From the Wall Street Journal:
Alex Castañeda hasn’t had much luck selling his oil-on-canvas paintings of police officers or old men playing guitars. But when he painted corpulent female nudes on the bottom of skateboards, they sold out at a local gallery near his home in Lima, Peru. And he received multiple orders from the U.S. and Canada through the Internet.
“I was pretty shocked,” says Mr. Castañeda, a 24-year-old recent art-school graduate who is not a skateboarder. “They just went like that.”
The lowly skateboard, toy and transport of adolescents and the adolescent-minded, has found a second calling as a platform for art.
This April, a San Francisco art gallery will host a show called “Skate This Art,” featuring works from some 100 local artists hand-painted on skateboards. This past holiday season, an Art + Design Collective retail store in Los Angeles was selling $1,000 skateboards featuring images of stylized puppies painted by Japanese artist Takashi Murakami.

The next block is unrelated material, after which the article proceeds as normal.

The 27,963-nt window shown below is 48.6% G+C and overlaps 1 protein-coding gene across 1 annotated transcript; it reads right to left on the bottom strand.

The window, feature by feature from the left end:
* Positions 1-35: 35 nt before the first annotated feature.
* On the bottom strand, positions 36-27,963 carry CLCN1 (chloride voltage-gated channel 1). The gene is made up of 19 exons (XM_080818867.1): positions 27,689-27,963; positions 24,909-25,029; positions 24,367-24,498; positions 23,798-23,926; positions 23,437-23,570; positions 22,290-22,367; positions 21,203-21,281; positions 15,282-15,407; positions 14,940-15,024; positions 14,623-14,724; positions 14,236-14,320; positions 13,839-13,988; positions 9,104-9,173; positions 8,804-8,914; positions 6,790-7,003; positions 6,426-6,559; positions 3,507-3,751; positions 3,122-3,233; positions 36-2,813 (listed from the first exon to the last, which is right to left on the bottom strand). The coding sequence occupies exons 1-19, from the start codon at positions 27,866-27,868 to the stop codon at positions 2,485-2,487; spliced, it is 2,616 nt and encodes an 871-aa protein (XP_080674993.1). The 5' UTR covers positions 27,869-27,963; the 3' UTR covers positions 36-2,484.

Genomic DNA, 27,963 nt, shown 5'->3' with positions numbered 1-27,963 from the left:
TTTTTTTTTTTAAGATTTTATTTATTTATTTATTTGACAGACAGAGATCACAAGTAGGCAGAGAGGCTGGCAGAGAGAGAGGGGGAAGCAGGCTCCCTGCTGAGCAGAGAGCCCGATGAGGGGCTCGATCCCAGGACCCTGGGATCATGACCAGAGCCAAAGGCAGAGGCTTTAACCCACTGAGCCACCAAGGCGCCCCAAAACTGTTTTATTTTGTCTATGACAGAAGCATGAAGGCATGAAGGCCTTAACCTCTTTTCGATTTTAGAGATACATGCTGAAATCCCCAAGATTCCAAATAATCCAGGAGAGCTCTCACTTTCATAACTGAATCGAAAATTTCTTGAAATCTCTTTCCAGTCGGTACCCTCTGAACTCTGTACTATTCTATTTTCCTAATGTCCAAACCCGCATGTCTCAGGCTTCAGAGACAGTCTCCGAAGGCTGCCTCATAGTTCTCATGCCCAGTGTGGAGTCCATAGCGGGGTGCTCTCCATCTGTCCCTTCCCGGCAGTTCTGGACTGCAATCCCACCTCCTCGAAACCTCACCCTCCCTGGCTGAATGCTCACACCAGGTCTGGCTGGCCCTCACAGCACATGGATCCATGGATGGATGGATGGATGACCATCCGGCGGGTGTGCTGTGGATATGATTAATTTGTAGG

Mass retailers have caught on, too: Among the striped comforters and pink lounge chairs sold in the PBTeen catalog are wall-mounted skateboards and skateboard-shaped shelving.
“Skateboards are one of those unique things where it’s a canvas, it’s a lifestyle, and there is a culture around it,” says Mark Schmid, a former professional skateboarder who has founded several skateboard-related companies. “Artists, musicians, they all want a piece of that.”
Skateboards aren’t the only pop-culture item that has morphed into artwork. Guitars, shoes and snowboards are all sold with hand-painted illustrations and used to decorate walls in homes. Mr. Schmid has one company that specializes in selling the mountings needed to hang skateboards on walls, as well as other gear used to display sunglasses, records, and soon, baseball caps…
[continues in the Wall Street Journal]